The Miracle of Treasury-Bond Funds
You'll find only lumps of coal in your stock funds this year-end. But some bond funds squeezed out diamonds in the rough market. Any positive return is worthy of praise.
With panicked investors buying Treasury bonds as if they were the last Wii systems in the store on Christmas Eve, funds that focused on U.S. government debt stood out among 2008's top performers. On average, medium-maturity government-bond funds gained 5% in 2008. The reason: A mania for absolute safety -- the Treasury won't default -- has driven yields to record lows. Ten-year Treasury notes recently paid a measly 2.08%. Short-term bills hit 0%.
Under normal circumstances, such low yields would scream danger, as just a slight rise in interest rates or inflation would cause a hefty loss in Treasury-bond principal values. But some bond managers are now convinced the market situation is going to remain anything but normal. "We're getting close to a Japan-like environment of the '90s and early '00s," says Ken Volpert, head of the taxable bond group at Vanguard.
He predicts little to no inflation (and possible deflation) for the next couple of years, and low interest rates for the next five to ten. In fact, on December 16, the Federal Reserve cut short-term bank lending rates from 1% to 0% to 0.25%.
Champions of safety will continue to benefit if Volpert proves prescient. The T. Rowe Price U.S. Treasury Intermediate (symbol PRTIX) and Vanguard Intermediate-Term Treasury (VFITX) funds top the Morningstar category of medium-maturity Treasury funds. In 2008 through December 19, they returned 14.8% and 14%, respectively, beating their peers by ten and nine percentage points, on average. Both have 30-day yields of less than 2.5%. Their respective expense ratios are 0.54% and 0.26%.
Both funds own only what T. Rowe Price manager Brian Brennan calls "the gold standard" of bonds. Each recently had about 85% of its assets in regular Treasury debt or Treasury inflation-protected securities.
The T. Rowe Price fund had the rest of its assets in Ginnie Mae securities, which are backed by the full faith and credit of the government. Vanguard manager David Glocke rounds out his fund's portfolio with federal-agency securities, as well as mortgage-backed bonds from Fannie Mae and Freddie Mac. Those are now under government conservatorship, so their debt counts as the closest possible thing to genuine government securities.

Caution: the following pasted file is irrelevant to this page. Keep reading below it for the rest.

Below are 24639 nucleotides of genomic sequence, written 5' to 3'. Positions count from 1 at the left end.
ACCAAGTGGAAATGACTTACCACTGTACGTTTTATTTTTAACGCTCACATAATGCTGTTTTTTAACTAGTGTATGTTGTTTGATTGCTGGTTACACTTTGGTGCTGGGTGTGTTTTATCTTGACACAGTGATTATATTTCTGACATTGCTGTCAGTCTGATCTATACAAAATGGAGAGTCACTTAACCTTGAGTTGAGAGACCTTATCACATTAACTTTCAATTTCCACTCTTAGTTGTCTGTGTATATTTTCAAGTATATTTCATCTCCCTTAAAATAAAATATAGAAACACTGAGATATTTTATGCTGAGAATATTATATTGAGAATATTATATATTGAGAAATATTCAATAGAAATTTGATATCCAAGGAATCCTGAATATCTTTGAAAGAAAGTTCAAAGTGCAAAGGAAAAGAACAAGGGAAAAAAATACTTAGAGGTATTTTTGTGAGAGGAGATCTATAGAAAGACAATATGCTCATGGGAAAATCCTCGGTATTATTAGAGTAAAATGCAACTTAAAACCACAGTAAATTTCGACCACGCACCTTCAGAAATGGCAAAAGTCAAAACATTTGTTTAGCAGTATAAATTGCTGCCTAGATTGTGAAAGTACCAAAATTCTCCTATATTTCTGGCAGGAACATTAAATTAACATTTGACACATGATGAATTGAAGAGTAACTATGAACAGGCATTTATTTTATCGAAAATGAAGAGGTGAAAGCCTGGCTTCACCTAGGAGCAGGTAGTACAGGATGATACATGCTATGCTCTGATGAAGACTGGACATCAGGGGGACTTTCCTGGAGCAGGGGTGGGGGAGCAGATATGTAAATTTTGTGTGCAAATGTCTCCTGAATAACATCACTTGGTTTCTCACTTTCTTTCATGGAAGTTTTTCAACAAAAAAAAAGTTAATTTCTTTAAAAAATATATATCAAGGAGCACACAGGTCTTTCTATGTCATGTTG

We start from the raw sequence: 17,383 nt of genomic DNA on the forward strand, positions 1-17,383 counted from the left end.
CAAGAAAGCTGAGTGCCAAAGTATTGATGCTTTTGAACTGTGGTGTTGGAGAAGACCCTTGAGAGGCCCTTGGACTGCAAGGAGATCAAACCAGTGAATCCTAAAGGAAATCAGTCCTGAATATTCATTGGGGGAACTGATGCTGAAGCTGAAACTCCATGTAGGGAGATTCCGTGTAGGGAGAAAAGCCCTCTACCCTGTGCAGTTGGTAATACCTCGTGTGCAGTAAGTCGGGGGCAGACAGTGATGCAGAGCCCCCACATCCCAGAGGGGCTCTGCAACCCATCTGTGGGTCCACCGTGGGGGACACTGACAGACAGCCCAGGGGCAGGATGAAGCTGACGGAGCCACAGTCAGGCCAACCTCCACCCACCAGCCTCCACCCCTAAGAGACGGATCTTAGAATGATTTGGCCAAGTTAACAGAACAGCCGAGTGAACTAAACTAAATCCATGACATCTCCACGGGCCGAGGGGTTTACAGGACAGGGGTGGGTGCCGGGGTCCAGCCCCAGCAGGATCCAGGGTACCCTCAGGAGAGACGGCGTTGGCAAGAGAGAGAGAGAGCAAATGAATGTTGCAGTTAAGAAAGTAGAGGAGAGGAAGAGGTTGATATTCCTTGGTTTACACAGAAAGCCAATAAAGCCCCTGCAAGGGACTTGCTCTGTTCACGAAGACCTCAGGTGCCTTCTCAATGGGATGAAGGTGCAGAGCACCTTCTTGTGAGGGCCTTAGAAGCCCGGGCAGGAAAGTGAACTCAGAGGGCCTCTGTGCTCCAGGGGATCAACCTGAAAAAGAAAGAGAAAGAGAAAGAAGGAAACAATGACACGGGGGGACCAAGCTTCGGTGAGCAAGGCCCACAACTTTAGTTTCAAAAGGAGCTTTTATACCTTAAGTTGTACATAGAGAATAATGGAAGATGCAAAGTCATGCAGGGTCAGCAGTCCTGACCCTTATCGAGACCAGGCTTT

Volpert's Vanguard Intermediate-Term Bond Index (VBIIX) fund was a strong performer among medium-maturity general-bond funds. It ranked in the top quintile of its category and returned 4.7% in 2008 through December 19, beating its peers by ten percentage points, on average. Tracking the Lehman five- to ten-year U.S. Government/Credit index, it recently had 54% of assets in government bonds -- 42% in Treasuries and 12% in agency securities -- and the rest in investment-grade corporate bonds. Its recent 30-day yield was 4.72%, and its expense ratio is just 0.18%.
But what if rates do go up? T. Rowe Price New Income (PRCIX) fund manager Dan Shackelford expects higher long-term rates in a year. He says the Fed's latest rate cut will help "speed the economic healing process" and ultimately embolden investors. "As investors move out of the safe harbor of Treasuries, you have to make allowance for slightly higher rates," says Shackelford.
Rising rates will bring leaden losses for Treasury-bond funds. For example, T. Rowe Price U.S. Treasury Intermediate fund's average duration -- a measure of its sensitivity to changing interest rates -- recently stood at 5.5. That means if rates rise one percentage point, the fund will lose about 5.5% of its value. The Vanguard Intermediate-Term Treasury fund's average duration was recently 5.25. New Income's was 3.95.
To prepare his fund for rising rates -- the likely result of an economic upturn -- Shackelford is dipping the fund into slightly riskier waters. The fund's Treasury weighting is only in the high single digits now, down from close to 20% in mid 2007. "The price for safety right now is at an extreme," says the manager. "For the first time probably in five or six years, the compensation for taking risk is extraordinary."
Shackelford is thus buying the new FDIC-insured short-term notes of Citigroup and Goldman Sachs, which are guaranteed at least three years and recently yielded in the 2% to 3% range -- much higher than government debt of the same maturity. Then, for even more yield, he's buying blue-chip issuers' new bonds as they decide to borrow after an interruption in new supplies. An example: new ten-year bonds yielding about 7% from Caterpillar, which is rated A by Standard & Poor's and A2 by Moody's.
The New Income fund did well in 2008 by breaking even through December 19. It recently yielded 4.76%, and it charges a 0.64% expense ratio. If you are less scared than the typical bond buyer of 2008, it's a fine choice for a diversified sweep of bonds.